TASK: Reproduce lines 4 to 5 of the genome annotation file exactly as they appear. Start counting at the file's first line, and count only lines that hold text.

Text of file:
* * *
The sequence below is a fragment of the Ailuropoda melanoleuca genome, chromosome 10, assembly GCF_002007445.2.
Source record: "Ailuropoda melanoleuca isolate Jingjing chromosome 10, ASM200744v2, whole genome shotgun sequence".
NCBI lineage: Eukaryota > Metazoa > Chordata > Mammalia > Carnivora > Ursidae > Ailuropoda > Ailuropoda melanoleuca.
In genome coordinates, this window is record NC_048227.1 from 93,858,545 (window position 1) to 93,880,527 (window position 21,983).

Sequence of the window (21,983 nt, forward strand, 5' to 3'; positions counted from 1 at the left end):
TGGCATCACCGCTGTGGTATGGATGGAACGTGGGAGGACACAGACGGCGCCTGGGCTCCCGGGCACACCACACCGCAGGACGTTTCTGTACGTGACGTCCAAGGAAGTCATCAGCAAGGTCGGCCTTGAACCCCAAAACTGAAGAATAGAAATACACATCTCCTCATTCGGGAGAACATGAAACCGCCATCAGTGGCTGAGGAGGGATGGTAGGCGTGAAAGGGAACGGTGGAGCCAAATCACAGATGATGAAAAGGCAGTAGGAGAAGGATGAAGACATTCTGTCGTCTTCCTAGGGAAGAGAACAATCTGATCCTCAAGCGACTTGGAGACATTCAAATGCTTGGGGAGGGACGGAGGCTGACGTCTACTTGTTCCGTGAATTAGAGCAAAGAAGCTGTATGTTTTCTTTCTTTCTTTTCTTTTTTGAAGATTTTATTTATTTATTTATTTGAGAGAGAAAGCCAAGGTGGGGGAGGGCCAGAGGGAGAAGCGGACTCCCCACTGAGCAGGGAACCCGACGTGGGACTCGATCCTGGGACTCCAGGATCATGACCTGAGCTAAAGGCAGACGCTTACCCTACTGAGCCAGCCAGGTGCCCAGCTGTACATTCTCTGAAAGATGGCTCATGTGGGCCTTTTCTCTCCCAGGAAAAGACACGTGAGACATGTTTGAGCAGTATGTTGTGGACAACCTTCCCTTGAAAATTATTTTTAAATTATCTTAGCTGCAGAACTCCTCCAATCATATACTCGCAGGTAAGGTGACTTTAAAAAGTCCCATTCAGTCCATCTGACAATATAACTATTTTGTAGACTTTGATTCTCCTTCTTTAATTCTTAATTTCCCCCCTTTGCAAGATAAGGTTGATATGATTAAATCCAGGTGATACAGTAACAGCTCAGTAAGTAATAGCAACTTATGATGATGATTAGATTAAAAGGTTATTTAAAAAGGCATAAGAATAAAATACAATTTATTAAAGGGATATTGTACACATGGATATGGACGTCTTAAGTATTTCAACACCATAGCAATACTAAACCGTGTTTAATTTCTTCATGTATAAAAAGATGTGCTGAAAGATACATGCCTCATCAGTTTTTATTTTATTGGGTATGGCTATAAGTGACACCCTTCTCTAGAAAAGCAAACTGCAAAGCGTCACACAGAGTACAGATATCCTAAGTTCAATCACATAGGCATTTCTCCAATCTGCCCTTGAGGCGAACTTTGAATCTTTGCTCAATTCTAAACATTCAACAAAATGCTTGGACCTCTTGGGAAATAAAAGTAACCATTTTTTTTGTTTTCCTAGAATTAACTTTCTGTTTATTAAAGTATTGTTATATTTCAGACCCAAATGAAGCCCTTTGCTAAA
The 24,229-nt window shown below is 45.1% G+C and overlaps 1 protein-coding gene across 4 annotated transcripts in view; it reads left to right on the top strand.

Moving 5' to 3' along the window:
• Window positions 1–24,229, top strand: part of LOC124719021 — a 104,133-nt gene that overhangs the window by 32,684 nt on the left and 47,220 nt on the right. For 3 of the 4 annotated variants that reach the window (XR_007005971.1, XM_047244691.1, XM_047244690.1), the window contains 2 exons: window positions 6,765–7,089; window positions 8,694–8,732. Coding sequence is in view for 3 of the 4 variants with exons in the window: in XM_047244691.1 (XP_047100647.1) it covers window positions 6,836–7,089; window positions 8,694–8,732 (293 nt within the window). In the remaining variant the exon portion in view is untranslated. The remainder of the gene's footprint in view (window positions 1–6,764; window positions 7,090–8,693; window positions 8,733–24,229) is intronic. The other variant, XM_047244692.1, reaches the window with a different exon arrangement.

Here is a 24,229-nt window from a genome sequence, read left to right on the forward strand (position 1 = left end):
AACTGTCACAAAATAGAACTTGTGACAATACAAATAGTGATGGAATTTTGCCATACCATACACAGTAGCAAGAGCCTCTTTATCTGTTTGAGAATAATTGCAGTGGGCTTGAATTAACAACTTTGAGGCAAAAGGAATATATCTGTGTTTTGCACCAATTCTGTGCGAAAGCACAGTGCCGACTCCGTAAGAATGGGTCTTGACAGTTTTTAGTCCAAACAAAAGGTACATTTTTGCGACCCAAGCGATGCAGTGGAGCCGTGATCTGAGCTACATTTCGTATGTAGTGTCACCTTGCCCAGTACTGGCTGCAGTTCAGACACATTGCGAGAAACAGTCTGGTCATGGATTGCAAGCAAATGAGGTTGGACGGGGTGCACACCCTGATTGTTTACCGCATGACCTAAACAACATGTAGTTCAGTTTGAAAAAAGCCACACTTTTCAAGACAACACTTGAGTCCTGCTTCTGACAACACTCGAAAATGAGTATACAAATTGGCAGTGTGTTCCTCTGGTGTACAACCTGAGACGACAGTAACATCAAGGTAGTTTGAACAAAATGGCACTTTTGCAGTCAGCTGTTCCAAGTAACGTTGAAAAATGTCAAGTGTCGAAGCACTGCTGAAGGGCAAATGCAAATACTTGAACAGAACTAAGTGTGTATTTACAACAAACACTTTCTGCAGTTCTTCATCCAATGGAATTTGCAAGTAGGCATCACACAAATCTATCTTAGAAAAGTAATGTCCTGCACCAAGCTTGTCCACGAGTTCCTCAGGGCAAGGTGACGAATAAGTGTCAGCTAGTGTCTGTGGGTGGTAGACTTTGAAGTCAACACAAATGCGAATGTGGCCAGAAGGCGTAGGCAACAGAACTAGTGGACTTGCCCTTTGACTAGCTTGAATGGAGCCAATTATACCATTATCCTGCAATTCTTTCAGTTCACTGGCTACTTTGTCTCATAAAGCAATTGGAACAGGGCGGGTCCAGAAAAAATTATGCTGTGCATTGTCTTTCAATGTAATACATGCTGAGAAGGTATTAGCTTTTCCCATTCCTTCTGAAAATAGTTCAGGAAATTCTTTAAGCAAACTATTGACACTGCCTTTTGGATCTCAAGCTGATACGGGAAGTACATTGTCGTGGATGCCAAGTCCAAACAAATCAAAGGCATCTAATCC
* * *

In genome coordinates, this window is record NC_048227.1 from 93,858,545 (window position 1) to 93,880,527 (window position 21,983).

Sequence of the window (21,983 nt, forward strand, 5' to 3'; positions counted from 1 at the left end):